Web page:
*Update 02-16-18: Doubling down on her pledge of allegiance to the NRA, Joni Ernst repeated this absurd talking point after the mass shooting with a military style automatic weapon this week in a Florida high school.
“Mental health care, not gun regulation, is key to ending mass shootings.”
She’s sticking with the NRA, folks. This will never change as long as she is in office.
The five GOP members of Iowa’s congressional delegation have consistently opposed proposals to strengthen regulations against guns including ones for stronger background checks. They have all earned “A” ratings (or “AQ” ratings, an equivalent rating based on questionnaire responses instead of votes) from the National Rifle Association, which has spent nearly $3.8 million to help them remain in Congress since the 2010 election cycle.
On Monday, in the wake of a Sunday night massacre claiming at least 58 lives at a concert in Las Vegas — the worst mass shooting in US history — they offered thoughts and prayers to the victims and their families. Such condolences have become routine after deadly shootings but, thanks in large part to the aggressive lobbying by the NRA, rarely do the incidents result in meaningful policy changes gun control advocates want.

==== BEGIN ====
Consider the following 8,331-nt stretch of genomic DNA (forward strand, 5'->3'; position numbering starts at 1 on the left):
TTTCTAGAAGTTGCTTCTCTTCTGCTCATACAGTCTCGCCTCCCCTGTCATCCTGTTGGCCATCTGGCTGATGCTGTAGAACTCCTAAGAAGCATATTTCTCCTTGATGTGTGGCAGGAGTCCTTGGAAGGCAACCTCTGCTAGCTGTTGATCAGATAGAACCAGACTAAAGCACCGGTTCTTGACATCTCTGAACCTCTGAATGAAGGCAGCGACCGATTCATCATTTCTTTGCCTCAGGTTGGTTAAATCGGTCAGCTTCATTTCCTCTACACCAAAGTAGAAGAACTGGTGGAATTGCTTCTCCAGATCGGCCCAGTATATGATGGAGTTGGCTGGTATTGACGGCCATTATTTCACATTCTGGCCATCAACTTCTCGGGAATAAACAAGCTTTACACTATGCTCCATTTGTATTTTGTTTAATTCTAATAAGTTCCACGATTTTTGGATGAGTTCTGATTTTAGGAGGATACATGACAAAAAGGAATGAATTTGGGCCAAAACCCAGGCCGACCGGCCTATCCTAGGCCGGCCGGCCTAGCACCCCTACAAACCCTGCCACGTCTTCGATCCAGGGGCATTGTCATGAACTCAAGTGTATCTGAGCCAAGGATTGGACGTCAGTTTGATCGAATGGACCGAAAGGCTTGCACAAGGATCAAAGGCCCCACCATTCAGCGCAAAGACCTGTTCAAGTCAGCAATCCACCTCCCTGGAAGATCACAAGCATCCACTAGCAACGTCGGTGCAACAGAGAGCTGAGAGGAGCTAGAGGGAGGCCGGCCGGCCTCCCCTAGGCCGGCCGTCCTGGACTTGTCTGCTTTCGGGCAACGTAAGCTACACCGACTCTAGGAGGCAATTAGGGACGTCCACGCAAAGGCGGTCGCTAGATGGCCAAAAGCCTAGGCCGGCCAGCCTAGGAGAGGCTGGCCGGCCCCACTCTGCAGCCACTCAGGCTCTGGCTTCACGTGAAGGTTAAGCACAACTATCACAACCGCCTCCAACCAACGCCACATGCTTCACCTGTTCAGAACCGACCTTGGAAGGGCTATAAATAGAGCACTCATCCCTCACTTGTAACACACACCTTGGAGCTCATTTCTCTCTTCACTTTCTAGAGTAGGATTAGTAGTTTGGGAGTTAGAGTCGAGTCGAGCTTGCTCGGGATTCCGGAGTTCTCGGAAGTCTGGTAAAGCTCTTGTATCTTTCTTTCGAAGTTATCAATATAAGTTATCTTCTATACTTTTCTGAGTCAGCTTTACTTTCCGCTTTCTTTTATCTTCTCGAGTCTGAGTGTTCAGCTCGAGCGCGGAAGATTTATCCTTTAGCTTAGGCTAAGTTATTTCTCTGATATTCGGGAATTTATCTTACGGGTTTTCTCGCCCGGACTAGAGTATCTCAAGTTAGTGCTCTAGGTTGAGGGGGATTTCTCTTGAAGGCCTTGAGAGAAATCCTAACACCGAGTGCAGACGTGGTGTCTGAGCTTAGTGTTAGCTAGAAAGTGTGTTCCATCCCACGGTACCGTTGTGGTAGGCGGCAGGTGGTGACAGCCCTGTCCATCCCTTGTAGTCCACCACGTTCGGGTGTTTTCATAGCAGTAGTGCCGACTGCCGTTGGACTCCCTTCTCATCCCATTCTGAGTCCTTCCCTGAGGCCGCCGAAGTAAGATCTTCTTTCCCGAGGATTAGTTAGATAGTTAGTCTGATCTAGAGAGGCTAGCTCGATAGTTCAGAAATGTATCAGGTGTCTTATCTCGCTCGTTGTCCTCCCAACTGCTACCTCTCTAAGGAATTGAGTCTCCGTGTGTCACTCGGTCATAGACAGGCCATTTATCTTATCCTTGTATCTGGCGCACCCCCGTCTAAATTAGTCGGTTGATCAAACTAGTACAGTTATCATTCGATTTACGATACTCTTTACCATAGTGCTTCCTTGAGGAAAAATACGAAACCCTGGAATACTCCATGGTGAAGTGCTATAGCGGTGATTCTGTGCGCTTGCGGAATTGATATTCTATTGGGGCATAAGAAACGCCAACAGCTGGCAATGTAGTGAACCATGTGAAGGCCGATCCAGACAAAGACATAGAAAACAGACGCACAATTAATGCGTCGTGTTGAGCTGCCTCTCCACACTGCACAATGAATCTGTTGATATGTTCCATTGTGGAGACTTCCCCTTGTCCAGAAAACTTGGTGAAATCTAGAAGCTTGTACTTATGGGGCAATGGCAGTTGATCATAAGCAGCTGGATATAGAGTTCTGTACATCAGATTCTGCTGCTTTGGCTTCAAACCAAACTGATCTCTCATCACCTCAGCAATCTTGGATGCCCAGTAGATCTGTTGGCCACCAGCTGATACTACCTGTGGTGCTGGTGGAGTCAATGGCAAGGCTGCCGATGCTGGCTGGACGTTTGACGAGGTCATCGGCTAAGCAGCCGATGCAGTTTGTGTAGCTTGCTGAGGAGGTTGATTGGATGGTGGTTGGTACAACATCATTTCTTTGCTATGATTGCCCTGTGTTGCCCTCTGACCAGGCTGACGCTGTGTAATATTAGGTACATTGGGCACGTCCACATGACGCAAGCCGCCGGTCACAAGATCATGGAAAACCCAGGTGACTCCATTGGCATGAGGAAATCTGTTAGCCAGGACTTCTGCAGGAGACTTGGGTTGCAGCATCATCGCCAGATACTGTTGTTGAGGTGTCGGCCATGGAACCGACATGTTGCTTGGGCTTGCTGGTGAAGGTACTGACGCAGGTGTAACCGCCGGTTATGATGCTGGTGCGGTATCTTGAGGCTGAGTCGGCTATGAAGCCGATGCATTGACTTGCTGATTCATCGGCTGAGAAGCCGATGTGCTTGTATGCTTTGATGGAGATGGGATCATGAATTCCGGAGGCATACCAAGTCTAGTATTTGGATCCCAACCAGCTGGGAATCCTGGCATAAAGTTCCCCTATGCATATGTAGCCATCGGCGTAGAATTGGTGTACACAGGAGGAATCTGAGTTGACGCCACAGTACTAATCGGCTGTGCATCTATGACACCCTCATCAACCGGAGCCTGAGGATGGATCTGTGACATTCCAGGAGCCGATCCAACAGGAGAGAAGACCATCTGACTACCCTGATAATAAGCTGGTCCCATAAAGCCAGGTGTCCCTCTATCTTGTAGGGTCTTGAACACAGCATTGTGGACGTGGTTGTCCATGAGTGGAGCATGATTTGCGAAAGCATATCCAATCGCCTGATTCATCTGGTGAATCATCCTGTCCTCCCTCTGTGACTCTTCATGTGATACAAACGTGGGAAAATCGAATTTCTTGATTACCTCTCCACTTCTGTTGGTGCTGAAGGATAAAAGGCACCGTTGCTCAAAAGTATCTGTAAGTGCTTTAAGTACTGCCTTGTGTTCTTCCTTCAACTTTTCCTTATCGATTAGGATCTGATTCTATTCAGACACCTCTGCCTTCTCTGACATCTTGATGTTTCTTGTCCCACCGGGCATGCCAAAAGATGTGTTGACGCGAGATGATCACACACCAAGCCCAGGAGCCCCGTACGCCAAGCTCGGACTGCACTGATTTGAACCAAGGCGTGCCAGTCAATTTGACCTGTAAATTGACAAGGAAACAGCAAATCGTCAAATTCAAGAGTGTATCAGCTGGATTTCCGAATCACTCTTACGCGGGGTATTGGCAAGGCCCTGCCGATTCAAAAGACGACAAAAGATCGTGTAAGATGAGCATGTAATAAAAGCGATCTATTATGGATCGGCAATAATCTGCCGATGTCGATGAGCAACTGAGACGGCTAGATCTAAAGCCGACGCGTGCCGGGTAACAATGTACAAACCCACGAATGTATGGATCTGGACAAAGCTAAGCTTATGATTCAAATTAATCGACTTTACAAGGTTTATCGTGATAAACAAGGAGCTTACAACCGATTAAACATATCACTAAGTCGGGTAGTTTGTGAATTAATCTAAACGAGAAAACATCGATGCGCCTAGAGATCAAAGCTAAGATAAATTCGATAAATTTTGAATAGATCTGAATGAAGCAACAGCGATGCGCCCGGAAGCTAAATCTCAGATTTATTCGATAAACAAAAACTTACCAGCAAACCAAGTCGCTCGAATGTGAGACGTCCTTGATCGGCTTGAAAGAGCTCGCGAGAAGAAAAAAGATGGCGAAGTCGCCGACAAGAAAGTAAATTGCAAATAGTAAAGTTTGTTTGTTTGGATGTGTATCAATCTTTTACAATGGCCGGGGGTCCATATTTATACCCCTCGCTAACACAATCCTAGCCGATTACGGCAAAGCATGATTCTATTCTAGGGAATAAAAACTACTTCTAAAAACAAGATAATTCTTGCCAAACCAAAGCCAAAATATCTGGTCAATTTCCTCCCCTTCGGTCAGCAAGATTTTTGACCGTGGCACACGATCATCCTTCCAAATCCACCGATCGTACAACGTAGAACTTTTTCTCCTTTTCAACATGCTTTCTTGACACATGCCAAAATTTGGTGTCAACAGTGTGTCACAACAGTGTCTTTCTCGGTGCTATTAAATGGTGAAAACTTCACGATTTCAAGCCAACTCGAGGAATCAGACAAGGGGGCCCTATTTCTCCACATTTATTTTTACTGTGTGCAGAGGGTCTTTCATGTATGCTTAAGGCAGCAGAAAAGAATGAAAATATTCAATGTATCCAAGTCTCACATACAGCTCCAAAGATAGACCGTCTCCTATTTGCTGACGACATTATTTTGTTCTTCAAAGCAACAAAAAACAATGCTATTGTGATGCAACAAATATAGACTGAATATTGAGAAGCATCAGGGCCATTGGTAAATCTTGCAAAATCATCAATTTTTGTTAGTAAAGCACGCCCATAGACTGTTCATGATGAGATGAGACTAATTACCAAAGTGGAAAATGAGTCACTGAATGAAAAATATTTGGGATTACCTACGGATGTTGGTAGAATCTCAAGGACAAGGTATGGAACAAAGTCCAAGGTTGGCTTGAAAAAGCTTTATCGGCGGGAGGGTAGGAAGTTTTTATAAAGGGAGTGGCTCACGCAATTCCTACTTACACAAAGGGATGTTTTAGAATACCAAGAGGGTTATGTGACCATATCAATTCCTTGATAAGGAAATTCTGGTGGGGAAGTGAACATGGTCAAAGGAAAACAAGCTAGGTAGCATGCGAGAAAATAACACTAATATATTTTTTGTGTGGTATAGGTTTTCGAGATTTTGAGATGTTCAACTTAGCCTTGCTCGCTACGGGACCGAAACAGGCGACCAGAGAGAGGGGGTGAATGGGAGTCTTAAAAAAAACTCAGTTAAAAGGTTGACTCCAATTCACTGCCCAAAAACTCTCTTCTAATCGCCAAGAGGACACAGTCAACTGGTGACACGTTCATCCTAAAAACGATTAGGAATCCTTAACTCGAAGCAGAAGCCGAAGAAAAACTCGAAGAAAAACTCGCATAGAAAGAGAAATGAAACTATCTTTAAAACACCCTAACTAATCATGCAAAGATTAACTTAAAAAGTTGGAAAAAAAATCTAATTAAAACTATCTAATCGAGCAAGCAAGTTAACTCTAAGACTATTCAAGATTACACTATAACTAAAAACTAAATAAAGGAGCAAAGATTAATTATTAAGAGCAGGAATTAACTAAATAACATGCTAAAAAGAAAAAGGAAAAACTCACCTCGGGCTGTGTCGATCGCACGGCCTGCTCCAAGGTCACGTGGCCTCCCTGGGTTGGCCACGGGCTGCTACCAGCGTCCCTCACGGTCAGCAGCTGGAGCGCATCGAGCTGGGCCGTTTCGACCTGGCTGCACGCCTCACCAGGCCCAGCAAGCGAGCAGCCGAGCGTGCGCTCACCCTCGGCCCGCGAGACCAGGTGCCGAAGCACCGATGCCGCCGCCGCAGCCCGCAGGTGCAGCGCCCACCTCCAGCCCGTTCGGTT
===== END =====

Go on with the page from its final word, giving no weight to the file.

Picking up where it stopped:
Ernst is one of Congress’ biggest recipients of NRA support in recent years — over $3.1 million. Most of that came when she first ran for the Senate in 2014, when the NRA dropped nearly $2.8 million in independent expenditures including TV ads targeting her Democratic rival, then-Congressman Bruce Braley.
Congressman David Young, a former Grassley aide, has received $384,921 from the NRA since 2014 in the form of direct contributions and independent expenditures.
Congressman Rod Blum, who’s received a more modest $16,215 in support from the NRA since 2014, tweeted a clip of President Trump’s response to the massacre instead of offering thoughts and prayers. The NRA was one of Trump’s biggest supporters; despite Trump’s claims that he ran a self-funded campaign, the NRA spent $30.3 million on his behalf.
Congressman Steve King has yet to issue a statement on the Las Vegas massacre. But he’s also a reliable ally of the NRA, which has given him $54,183 in direct and independent expenditure support since the 2012 election cycle.
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